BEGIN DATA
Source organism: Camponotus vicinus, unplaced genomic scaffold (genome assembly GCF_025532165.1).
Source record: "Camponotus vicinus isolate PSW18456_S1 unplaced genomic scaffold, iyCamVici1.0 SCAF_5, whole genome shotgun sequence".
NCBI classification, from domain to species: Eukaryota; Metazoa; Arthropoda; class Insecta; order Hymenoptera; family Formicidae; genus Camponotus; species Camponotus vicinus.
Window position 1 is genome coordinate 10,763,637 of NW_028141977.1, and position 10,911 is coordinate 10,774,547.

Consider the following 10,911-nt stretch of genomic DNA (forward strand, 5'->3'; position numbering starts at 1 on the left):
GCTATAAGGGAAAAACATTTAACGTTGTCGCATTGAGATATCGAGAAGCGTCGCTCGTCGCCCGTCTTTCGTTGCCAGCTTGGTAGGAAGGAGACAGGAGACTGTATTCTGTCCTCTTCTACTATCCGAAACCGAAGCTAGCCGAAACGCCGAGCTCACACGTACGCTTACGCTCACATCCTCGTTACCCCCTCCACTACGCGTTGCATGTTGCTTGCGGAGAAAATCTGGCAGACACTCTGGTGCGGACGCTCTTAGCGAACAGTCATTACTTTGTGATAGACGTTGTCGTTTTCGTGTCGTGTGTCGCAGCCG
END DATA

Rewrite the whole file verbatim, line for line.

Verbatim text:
Source organism: Camponotus vicinus, unplaced genomic scaffold (genome assembly GCF_025532165.1).
Source record: "Camponotus vicinus isolate PSW18456_S1 unplaced genomic scaffold, iyCamVici1.0 SCAF_5, whole genome shotgun sequence".
NCBI classification, from domain to species: Eukaryota; Metazoa; Arthropoda; class Insecta; order Hymenoptera; family Formicidae; genus Camponotus; species Camponotus vicinus.
Window position 1 is genome coordinate 10,763,637 of NW_028141977.1, and position 10,911 is coordinate 10,774,547.

Consider the following 10,911-nt stretch of genomic DNA (forward strand, 5'->3'; position numbering starts at 1 on the left):
GCTATAAGGGAAAAACATTTAACGTTGTCGCATTGAGATATCGAGAAGCGTCGCTCGTCGCCCGTCTTTCGTTGCCAGCTTGGTAGGAAGGAGACAGGAGACTGTATTCTGTCCTCTTCTACTATCCGAAACCGAAGCTAGCCGAAACGCCGAGCTCACACGTACGCTTACGCTCACATCCTCGTTACCCCCTCCACTACGCGTTGCATGTTGCTTGCGGAGAAAATCTGGCAGACACTCTGGTGCGGACGCTCTTAGCGAACAGTCATTACTTTGTGATAGACGTTGTCGTTTTCGTGTCGTGTGTCGCAGCCG